The Alliance for MRI has welcomed recent action by a European Parliament committee that guarantees continued patient access to Magnetic Resonance Imaging (MRI), a critical tool for detecting and treating disease.
The Committee for Employment and Social Affairs exempted workers who deal with MRI from exposure limits contained in the "Directive on Protecting Workers from Exposure to Electromagnetic fields." The committee-approved draft will be used as the basis of informal negotiations with Council. If agreement is reached, it will be voted on next year by the full Parliament.
"Today's vote is an important step that reverses an earlier detrimental decision. Without this change patients could not have benefited from MRI in the diagnosis and treatment of life-threatening diseases," said Gabriel Krestin, president of the European Society for Radiology.
The safe use of MRI is regulated through the Medical Devices Directive. During almost 30 years MRI has been used to create images of more than 600 million patients, without any evidence that workers have been harmed by exposure to electromagnetic fields.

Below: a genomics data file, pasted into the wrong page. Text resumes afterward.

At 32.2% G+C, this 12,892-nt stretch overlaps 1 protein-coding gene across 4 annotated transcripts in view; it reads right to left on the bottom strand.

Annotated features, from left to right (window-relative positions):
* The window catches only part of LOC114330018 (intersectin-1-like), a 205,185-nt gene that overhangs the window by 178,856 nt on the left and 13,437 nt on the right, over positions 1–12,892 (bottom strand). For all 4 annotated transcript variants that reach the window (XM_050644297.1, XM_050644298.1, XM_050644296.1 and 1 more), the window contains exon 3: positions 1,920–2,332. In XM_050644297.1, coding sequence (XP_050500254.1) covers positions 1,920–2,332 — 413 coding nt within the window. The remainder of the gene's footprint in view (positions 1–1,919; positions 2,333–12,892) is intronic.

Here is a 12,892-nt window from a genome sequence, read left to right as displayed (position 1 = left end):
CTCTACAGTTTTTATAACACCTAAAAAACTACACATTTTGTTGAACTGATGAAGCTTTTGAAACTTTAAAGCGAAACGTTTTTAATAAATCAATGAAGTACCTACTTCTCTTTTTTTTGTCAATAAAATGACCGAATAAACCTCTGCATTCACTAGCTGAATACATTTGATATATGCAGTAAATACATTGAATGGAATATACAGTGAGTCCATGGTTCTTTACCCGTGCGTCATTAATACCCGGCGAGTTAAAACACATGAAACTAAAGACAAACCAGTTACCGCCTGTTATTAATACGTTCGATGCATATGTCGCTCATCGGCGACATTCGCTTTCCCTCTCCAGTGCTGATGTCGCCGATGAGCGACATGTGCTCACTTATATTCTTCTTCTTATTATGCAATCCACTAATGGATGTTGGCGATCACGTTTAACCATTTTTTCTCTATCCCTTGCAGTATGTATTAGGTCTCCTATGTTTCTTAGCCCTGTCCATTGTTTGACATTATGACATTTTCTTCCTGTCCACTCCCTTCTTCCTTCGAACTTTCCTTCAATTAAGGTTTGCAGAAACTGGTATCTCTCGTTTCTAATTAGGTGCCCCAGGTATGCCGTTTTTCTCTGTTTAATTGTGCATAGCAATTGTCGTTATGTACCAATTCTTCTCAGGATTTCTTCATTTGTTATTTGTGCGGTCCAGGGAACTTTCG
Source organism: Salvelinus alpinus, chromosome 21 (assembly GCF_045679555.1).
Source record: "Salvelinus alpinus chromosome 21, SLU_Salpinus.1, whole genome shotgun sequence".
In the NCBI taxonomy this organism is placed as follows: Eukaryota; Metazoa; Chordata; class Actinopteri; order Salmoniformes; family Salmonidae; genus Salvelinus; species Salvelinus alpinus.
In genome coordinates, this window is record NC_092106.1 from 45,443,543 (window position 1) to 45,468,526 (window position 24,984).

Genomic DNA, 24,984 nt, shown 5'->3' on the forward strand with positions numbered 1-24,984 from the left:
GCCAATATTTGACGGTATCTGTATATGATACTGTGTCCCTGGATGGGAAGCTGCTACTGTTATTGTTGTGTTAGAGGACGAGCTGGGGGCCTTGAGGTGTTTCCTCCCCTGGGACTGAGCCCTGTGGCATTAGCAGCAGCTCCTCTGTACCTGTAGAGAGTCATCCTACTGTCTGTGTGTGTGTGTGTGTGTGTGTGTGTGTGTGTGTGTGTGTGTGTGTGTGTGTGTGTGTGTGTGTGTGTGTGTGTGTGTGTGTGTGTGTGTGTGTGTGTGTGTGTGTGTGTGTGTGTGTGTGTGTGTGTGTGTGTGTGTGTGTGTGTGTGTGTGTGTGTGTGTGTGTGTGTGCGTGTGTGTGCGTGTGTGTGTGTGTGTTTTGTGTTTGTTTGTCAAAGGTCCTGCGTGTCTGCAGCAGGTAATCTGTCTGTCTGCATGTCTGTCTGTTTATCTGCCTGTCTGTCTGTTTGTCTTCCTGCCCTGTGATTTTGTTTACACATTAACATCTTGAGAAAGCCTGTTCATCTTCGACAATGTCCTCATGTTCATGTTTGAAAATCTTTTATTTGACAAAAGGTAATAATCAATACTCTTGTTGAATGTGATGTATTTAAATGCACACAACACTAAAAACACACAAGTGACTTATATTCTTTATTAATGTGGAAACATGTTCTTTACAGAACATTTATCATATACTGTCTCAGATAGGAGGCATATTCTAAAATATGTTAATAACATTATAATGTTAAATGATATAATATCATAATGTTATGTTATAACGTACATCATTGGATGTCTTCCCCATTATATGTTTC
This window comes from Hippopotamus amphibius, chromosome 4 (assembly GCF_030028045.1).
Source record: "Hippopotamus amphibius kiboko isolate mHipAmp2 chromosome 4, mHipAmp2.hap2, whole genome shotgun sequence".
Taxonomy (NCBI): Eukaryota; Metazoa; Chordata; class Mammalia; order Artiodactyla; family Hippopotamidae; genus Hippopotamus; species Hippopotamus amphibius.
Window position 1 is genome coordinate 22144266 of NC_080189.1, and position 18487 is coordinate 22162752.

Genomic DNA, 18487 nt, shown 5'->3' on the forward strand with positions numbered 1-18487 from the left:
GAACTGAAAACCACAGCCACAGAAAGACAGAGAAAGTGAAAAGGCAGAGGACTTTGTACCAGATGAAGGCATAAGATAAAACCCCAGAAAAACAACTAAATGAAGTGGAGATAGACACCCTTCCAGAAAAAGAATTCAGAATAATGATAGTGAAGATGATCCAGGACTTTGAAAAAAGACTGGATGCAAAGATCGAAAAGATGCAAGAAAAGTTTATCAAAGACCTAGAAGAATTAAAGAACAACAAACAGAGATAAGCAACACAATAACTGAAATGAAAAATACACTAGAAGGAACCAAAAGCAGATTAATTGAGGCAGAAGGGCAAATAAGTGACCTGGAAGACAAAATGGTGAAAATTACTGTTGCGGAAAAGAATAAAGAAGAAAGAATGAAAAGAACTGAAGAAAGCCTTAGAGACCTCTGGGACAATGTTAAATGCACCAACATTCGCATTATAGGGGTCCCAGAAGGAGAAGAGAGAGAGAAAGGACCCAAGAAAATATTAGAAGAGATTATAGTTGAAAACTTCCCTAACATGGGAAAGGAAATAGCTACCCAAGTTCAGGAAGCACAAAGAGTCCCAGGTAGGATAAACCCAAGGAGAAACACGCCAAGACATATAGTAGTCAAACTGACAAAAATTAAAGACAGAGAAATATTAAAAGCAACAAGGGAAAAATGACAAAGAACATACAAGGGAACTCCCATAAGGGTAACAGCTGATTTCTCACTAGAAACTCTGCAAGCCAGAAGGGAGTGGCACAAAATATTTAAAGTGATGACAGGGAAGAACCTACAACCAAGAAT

The parliamentary committee's action corrects problems with the original Directive and endorses an updated proposal by the European Commission on Protecting Workers. By subjecting MRI to overly restrictive limits the original version would have curtailed MRI-guided brain surgery and made MRI difficult to use in situations where close patient contact is required, including imaging of vulnerable patients and children. The exemption is also necessary for research and development and for routine cleaning and maintenance of MRI equipment.
Patient Group Representative Mary Baker (European Brain Council) said: "The derogation for Magnetic Resonance Imaging that was endorsed will ensure that serious medical conditions such as cancer will be diagnosed and treated to the benefit of patients in Europe. I am calling on all Members of the European Parliament to follow the example of their colleagues and to support the MRI derogation in the plenary vote in early 2013".